This famous case of a missing Connecticut man involved so much drama that it made its way into federal legislation, and a law pertaining to it was passed by President Joe Biden last year.
It was the case of Billy Smolinski Jr., who’s been missing from Connecticut since 2004.
Billy was 31-years-old at the time and lived in Waterbury, Connecticut. A week before his disappearance, Billy broke up with his girlfriend, Madeleine, as he found out she had allegedly been cheating on him with another man.
On August 24th, 2004, he went to Madeleine’s house in the morning and entered it from a window without her permission. He made some calls to her alleged new boyfriend and threatened him, leaving a few messages on his answering machine.
Then, around 3:30 pm, Billy went to his neighbor’s house and allegedly told him he was going “up north” for a few days before asking him to look after his dog for him. After he left his neighbor’s house, he was never seen again.
Billy’s family waited for him and grew concerned when he never reached out to them. They contacted the police to report him missing and found his keys and wallet in his car, which was strangely parked at the edge of his driveway.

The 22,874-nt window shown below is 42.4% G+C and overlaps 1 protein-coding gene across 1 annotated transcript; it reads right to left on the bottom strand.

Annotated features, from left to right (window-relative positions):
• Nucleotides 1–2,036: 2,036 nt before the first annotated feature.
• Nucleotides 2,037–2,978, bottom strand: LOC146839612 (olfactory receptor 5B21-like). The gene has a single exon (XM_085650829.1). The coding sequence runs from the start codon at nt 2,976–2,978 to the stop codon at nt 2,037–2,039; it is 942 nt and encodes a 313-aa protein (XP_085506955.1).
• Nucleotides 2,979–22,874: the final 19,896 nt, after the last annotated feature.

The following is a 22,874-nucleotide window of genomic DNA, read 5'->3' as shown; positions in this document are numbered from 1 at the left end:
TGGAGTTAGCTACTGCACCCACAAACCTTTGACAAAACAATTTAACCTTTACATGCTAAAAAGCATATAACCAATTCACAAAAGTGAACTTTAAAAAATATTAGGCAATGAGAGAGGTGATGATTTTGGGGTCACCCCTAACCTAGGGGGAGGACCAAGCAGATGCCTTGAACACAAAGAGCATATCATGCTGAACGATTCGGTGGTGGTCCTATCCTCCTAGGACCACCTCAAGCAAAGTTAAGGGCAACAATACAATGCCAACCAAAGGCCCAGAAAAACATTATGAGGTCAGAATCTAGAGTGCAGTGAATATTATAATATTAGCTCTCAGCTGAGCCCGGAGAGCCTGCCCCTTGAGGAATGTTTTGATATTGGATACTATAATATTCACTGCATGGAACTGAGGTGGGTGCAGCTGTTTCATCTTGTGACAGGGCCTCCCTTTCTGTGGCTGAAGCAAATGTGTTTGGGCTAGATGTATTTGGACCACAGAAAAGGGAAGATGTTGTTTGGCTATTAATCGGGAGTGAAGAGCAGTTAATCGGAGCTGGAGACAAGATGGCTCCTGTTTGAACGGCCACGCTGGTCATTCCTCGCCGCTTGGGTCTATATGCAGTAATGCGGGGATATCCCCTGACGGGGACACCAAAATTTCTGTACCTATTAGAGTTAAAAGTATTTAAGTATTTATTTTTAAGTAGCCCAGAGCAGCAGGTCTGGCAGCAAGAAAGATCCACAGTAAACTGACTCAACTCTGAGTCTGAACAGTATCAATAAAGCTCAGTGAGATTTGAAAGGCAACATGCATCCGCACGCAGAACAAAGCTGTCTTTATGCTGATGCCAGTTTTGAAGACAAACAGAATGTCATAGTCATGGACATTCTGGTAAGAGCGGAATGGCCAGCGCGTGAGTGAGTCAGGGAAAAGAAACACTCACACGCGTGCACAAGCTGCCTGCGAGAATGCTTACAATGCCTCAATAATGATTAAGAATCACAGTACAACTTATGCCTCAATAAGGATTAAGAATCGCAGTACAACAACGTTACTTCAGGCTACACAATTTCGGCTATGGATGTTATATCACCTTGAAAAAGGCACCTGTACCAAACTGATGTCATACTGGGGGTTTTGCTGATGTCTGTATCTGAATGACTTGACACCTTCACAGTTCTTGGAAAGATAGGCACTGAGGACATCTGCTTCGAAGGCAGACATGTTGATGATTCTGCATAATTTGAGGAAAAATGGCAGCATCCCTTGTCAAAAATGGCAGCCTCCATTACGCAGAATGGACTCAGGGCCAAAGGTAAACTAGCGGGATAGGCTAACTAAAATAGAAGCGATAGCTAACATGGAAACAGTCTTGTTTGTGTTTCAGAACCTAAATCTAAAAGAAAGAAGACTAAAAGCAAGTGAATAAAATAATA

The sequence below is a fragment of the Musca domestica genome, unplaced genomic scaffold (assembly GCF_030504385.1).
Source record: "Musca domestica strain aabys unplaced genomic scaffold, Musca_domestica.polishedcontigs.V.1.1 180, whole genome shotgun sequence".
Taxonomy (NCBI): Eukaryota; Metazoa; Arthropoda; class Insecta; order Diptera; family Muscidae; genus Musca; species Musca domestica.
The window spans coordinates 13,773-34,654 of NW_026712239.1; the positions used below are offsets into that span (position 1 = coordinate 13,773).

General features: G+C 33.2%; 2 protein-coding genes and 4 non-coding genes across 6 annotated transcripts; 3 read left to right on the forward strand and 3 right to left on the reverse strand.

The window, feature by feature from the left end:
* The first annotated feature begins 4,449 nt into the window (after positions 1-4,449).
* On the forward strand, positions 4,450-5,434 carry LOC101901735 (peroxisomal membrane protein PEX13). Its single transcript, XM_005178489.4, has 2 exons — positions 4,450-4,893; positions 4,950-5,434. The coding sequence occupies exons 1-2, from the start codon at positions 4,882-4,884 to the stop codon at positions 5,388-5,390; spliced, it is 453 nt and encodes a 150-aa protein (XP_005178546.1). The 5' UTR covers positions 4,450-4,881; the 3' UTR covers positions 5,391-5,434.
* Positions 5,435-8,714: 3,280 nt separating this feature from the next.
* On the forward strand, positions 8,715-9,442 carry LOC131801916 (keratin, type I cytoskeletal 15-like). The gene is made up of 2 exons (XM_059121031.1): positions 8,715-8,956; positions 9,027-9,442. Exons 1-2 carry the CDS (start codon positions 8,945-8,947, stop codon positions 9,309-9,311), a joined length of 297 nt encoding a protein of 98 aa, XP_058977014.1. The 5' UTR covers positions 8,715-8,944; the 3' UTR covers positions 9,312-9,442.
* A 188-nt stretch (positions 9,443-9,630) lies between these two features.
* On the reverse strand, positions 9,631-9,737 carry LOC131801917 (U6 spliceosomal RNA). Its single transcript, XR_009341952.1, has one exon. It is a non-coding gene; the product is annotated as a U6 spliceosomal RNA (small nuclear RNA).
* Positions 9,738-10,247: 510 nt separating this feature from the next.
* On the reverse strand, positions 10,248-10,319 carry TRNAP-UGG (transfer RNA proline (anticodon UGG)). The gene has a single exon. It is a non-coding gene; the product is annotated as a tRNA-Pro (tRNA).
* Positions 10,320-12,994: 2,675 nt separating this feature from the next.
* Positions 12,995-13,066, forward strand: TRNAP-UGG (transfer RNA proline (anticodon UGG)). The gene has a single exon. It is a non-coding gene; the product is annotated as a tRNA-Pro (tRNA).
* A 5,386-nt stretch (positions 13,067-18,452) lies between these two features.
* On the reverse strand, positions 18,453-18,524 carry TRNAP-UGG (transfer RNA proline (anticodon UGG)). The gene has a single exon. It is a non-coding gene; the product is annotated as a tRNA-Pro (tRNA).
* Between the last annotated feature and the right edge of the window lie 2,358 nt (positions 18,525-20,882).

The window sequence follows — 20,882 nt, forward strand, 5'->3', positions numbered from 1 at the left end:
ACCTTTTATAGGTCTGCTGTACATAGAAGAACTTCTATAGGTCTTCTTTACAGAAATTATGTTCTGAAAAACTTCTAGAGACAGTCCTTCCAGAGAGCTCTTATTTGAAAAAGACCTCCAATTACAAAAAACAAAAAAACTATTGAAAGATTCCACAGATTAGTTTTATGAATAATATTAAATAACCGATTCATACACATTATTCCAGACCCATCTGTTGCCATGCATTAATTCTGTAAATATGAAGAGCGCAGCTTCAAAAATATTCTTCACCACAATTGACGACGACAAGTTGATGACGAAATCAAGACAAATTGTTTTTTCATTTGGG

Billy’s case soon became riddled with civil suits, false tips, and a frustratingly unprogressive investigation. His family put up missing person posters and flyers in an attempt to get people to find him, and Madeleine sued his family for putting flyers on Billy up too close in her vicinity and accused them of harassment.
Billy’s family has claimed certain members of law enforcement were very unsympathetic to his case and investigation. At one point, Chad Hansen, a suspect in Billy’s case, made false claims about Billy being murdered and buried and wasted $100,000 of police resources. Chad Hansen was arrested and sent to jail for four and a half years for false claims.
Chad Hansen and Shaun Karpiuk, Madeline’s son, remain two suspects in Billy’s case, as Chad made claims that he witnessed Shaun kill Billy with a hammer and bury him in an unknown location. However, police were never able to confirm that information, and Shaun passed away in 2005.